The UK under climate change: government advisers assess future domestic risks14/07/2016 - by the Climate Centre
A report out earlier this week from the British government’s principal advisers on climate says the impacts of climate change “are already being felt in the UK, and urgent action is required to address climate-related risks”.
Changes to the UK climate are likely to include periods of “too much or too little water, increasing average and extreme temperatures, and sea-level rise,” says the Committee on Climate Change (CCC).
The UK Climate Change Risk Assessment Evidence Report, from the CCC’s specialist unit focusing on adaptation, results from more than three years’ work involving hundreds of leading scientists and experts and has been peer-reviewed by local and international specialists.
It sets out the “most urgent risks and opportunities arising for the UK from climate change,” according to a CCC news release Tuesday.
Risks include flooding and damage to coastlines; health problems resulting from higher temperatures; possible shortages in the public water supply; environmental hazards; problems for domestic and international food production; and the danger of new pests and diseases.
‘We must take action now to prepare for inevitable changes’
Opportunities for the UK from climate change may include increased agricultural productivity from longer growing-seasons (if water and soil issues are managed), and economic opportunities for businesses from global demand for adaptation-related goods and services such as engineering and insurance.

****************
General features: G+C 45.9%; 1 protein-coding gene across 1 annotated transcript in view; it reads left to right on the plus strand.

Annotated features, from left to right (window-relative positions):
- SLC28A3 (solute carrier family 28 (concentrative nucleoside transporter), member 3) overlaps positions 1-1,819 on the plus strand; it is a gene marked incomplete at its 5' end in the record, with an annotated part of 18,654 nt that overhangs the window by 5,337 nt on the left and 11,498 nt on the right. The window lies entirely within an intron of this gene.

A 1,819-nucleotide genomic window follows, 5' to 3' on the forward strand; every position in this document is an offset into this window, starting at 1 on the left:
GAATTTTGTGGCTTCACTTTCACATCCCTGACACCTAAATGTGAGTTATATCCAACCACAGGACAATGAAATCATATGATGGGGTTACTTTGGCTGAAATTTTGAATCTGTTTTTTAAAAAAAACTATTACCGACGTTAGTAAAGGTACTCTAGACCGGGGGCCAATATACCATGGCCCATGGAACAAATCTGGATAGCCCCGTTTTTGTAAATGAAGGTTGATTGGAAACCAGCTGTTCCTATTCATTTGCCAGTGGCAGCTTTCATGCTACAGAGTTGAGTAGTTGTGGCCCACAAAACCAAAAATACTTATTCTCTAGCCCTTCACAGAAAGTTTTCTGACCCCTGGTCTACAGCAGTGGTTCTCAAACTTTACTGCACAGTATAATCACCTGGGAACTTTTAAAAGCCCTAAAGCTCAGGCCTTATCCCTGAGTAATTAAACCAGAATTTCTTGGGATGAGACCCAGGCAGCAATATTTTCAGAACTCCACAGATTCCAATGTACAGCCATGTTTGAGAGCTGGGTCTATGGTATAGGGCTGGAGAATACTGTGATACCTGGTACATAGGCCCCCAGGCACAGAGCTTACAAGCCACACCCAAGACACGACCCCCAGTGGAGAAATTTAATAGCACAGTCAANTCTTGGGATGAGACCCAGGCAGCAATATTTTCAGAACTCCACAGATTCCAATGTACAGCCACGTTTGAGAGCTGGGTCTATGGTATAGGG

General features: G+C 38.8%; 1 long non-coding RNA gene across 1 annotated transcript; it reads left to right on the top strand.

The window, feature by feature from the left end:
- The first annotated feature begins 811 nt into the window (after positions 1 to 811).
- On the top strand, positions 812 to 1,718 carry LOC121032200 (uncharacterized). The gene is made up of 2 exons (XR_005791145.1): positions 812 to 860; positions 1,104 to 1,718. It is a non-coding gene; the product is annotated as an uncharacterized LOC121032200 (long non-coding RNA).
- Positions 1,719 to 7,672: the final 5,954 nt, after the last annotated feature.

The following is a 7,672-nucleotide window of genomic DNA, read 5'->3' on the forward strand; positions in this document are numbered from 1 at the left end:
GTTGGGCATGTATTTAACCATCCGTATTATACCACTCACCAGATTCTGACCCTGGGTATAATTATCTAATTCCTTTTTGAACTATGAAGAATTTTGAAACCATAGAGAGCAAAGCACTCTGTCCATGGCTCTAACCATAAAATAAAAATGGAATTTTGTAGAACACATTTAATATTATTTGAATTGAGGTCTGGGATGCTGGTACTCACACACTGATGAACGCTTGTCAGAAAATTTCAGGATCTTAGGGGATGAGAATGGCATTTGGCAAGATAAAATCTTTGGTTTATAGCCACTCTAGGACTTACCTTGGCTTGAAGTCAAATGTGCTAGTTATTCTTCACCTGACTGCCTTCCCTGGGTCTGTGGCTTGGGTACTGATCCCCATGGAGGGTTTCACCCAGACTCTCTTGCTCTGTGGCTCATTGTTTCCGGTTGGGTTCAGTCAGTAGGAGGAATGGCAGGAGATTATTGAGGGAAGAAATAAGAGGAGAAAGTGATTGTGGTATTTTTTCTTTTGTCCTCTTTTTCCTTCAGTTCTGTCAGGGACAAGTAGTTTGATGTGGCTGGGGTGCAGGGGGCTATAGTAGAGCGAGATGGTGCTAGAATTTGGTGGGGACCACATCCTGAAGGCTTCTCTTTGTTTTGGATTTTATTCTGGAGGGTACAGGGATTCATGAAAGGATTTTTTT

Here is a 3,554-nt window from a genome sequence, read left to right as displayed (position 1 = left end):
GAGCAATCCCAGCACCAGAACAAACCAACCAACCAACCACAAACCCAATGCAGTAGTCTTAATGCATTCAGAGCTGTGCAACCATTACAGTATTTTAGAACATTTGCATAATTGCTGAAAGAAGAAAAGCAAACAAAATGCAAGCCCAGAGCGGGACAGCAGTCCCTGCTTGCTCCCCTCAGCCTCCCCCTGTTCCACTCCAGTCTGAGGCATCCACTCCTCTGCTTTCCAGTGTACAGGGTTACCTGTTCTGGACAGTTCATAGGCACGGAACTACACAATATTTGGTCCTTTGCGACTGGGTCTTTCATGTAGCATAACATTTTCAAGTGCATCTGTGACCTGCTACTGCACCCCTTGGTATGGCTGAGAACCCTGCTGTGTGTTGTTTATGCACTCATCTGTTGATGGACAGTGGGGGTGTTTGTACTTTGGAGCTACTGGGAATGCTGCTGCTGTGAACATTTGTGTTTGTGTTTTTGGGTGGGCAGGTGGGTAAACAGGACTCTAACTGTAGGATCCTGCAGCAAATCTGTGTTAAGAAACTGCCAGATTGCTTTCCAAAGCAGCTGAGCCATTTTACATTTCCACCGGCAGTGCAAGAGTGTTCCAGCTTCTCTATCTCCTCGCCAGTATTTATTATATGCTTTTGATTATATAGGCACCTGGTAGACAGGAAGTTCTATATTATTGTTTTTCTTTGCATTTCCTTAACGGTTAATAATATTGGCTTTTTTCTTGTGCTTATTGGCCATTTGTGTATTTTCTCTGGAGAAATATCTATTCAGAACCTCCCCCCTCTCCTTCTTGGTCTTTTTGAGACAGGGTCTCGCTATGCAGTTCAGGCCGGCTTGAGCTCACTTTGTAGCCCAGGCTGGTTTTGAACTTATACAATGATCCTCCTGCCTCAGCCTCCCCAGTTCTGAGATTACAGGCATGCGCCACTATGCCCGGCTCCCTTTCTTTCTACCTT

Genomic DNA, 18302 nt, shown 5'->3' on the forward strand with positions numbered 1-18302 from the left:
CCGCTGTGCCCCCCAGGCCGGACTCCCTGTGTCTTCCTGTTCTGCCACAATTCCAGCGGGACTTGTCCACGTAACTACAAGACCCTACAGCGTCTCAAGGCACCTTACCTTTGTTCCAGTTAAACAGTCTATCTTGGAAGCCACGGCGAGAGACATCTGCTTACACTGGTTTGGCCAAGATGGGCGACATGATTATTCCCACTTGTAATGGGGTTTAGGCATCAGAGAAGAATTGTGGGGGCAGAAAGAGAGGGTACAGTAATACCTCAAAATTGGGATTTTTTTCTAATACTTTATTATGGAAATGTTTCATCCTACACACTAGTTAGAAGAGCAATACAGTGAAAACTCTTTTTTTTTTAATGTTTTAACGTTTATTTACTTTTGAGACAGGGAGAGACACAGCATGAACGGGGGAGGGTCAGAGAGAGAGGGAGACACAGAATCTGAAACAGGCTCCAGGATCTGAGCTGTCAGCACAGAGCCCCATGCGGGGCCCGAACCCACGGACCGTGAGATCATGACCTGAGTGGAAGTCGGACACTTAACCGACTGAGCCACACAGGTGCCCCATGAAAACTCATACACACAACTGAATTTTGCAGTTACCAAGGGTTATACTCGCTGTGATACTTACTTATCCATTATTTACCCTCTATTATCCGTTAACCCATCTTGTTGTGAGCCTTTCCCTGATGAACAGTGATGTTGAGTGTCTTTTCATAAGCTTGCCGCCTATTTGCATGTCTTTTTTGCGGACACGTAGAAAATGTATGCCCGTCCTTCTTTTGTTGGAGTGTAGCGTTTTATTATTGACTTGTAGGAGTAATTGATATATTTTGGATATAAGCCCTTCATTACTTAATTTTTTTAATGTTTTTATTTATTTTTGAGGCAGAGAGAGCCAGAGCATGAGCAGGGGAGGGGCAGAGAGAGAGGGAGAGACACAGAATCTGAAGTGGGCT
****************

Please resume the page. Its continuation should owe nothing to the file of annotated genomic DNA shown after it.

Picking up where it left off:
The report says the referendum vote last month to leave the European Union “does not change the overall conclusions of the risk assessment [but] some individual risks may change if EU-derived policies and legislation are withdrawn and not replaced by equivalent or better UK measures.”
“The impacts of climate change are becoming ever clearer, both in the United Kingdom and around the world,” said Lord Krebs, who chairs the CCC’s Adaptation Sub-Committee.
“We must take action now to prepare for the further, inevitable changes we can expect….Delaying or failing to take appropriate steps will increase the costs and risks for all nations arising from the changing climate.”
By law British governments must every five years assess the risks and opportunities arising for the UK from climate change in what is known as the ‘Climate Change Risk Assessment’ (CCRA); the committee report just out will inform the government’s next CCRA due to be presented to Parliament next January.
British Red Cross volunteers survey flooded countryside in the north-west of England last December; the National Society launched a major relief operation in the counties of Cumbria and Lancashire hit by Storm Desmond and subsequent flooding. A real-time analysis by scientists working with the World Weather Attribution programme later found global warming had boosted the likelihood of the event by some 40 per cent. (Photo: BRC)